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Archiver > DNA-R1B1C7 > 2010-07 > 1280494081


From: Bernard Morgan <>
Subject: Re: [R-M222] Off-modal matches - simulation
Date: Fri, 30 Jul 2010 12:48:01 +0000
References: <8af22.2937be51.398339b8@aol.com>
In-Reply-To: <8af22.2937be51.398339b8@aol.com>


>
> I was just looking at a list of subsepts of the Clan McDonald of the Isles
> and these surnames are listed:
>
> O'Brolachain (Cenel Eoghain, Irish, from Inishowen)
> O'Cahan
> O'Kane
> O'Docharty
> McCluskey (McCloskey, a branch of O Cathain?)
>
> I don't think subsepts means much in Scotland but it was strange seeing
> these Donegal or Londonderry/tyrone surnames pop up in MacDonald territory.
>

This is a good description as to the confusion from the Victorian period. “The variety of surnames within a Scottish clan do not represent separate and definable sub-clans but instead reflect the vagaries of transition of the Gaels into the English naming system as well as marriages, migrations and occupations. The main family itself may have developed a variety of surnames. The preferred modern usage is to avoid the use of the term ‘sept’ and to simply describe these names as what they are - surnames of the family and of allied or dependent families. It is preferable to speak of ‘The names and families of Clan X’ rather to call a name ‘a sept of Clan X’. ‘Sept’ is actually a term borrowed from Irish culture in the nineteenth century to explain the use of a variety of surnames by members of a single clan. Where Scots would say ‘MacGregor and his clan’ and Irish historian might say ‘O'Neill and his sept’.”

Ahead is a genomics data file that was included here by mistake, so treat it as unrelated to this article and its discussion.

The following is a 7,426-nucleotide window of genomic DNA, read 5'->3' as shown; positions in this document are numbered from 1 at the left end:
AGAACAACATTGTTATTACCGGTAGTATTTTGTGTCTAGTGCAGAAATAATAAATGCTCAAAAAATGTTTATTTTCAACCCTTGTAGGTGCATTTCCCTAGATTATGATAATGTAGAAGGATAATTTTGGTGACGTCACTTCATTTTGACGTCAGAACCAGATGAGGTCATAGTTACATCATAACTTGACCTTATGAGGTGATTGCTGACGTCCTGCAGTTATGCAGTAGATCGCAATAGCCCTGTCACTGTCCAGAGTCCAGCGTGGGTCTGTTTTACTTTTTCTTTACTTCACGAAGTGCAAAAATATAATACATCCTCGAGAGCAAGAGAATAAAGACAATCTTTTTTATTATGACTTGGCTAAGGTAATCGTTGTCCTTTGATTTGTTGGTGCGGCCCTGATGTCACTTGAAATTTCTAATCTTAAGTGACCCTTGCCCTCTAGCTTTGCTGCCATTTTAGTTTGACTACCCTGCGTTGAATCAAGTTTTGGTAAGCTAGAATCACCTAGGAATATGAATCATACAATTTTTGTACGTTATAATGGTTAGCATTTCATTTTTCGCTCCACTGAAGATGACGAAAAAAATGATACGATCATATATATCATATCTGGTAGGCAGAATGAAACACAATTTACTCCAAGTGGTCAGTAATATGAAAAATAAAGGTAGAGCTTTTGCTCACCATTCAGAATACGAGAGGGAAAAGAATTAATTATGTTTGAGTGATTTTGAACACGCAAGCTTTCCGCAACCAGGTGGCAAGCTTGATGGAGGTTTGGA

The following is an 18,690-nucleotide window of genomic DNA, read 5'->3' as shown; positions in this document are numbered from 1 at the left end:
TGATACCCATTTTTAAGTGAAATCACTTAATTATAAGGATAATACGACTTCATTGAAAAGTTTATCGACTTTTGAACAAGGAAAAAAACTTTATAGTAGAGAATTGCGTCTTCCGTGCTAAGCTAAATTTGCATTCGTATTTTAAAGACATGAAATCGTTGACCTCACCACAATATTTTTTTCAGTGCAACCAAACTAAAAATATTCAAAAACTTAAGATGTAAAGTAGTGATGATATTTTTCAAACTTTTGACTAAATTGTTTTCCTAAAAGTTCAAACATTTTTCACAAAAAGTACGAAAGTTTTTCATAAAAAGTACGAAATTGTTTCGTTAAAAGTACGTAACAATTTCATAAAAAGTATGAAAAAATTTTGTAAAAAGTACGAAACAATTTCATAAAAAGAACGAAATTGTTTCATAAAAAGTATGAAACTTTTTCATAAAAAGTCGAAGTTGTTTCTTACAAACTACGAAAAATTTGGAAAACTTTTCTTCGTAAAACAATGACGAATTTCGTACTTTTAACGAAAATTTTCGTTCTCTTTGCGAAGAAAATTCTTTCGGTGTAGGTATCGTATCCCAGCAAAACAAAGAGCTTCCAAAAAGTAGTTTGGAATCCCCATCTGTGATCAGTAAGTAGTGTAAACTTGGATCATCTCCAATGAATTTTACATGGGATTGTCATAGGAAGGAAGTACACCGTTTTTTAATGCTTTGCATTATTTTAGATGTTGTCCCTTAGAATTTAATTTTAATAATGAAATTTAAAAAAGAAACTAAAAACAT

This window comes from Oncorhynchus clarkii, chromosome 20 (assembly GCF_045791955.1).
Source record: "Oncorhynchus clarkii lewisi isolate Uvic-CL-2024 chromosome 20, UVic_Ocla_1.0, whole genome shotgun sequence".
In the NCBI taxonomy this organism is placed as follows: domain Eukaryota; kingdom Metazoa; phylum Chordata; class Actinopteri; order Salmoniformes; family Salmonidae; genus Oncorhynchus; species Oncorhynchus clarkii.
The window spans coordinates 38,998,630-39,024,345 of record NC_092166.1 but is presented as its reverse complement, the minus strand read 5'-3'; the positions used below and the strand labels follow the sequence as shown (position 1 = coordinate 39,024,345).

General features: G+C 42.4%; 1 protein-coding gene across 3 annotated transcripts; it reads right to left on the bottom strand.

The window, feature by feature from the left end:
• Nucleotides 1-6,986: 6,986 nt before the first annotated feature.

(I beleive chief-tenants have been included in the subsept lists fo the chiefs. Such as MacDonalds of Kintyre appearing as a subsept of the Campbells.)

So I believe John you show something that hasn't been flagged before. The migration of Irish Gaelic kin groups to Scotland. There is plenty evidence of Scottish Gaelic kin groups settling under Irish Gaelic Lords in the medieval period.



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